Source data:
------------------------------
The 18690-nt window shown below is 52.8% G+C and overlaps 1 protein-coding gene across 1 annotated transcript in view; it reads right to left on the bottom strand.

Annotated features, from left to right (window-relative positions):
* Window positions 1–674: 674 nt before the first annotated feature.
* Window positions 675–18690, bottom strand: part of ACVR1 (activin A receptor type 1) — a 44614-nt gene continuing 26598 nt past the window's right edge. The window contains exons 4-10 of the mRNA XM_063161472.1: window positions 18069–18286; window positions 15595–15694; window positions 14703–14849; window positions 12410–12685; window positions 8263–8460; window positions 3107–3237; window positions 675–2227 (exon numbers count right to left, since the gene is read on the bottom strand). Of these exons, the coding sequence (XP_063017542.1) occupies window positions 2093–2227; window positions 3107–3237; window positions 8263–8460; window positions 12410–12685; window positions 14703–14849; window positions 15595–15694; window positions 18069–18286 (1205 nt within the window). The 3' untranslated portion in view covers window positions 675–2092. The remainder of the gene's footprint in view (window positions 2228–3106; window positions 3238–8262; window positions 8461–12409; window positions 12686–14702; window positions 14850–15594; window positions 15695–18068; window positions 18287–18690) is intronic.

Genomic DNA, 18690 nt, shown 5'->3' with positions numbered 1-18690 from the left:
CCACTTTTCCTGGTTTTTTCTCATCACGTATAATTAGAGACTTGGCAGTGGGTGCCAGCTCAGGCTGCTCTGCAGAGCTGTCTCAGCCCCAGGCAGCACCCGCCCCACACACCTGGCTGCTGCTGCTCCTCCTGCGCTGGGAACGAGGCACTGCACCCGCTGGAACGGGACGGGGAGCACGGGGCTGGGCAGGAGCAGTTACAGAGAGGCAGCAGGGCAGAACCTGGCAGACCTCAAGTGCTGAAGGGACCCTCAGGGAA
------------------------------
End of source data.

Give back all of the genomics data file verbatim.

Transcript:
The 18690-nt window shown below is 52.8% G+C and overlaps 1 protein-coding gene across 1 annotated transcript in view; it reads right to left on the bottom strand.

Annotated features, from left to right (window-relative positions):
* Window positions 1–674: 674 nt before the first annotated feature.
* Window positions 675–18690, bottom strand: part of ACVR1 (activin A receptor type 1) — a 44614-nt gene continuing 26598 nt past the window's right edge. The window contains exons 4-10 of the mRNA XM_063161472.1: window positions 18069–18286; window positions 15595–15694; window positions 14703–14849; window positions 12410–12685; window positions 8263–8460; window positions 3107–3237; window positions 675–2227 (exon numbers count right to left, since the gene is read on the bottom strand). Of these exons, the coding sequence (XP_063017542.1) occupies window positions 2093–2227; window positions 3107–3237; window positions 8263–8460; window positions 12410–12685; window positions 14703–14849; window positions 15595–15694; window positions 18069–18286 (1205 nt within the window). The 3' untranslated portion in view covers window positions 675–2092. The remainder of the gene's footprint in view (window positions 2228–3106; window positions 3238–8262; window positions 8461–12409; window positions 12686–14702; window positions 14850–15594; window positions 15695–18068; window positions 18287–18690) is intronic.

Genomic DNA, 18690 nt, shown 5'->3' with positions numbered 1-18690 from the left:
CCACTTTTCCTGGTTTTTTCTCATCACGTATAATTAGAGACTTGGCAGTGGGTGCCAGCTCAGGCTGCTCTGCAGAGCTGTCTCAGCCCCAGGCAGCACCCGCCCCACACACCTGGCTGCTGCTGCTCCTCCTGCGCTGGGAACGAGGCACTGCACCCGCTGGAACGGGACGGGGAGCACGGGGCTGGGCAGGAGCAGTTACAGAGAGGCAGCAGGGCAGAACCTGGCAGACCTCAAGTGCTGAAGGGACCCTCAGGGAA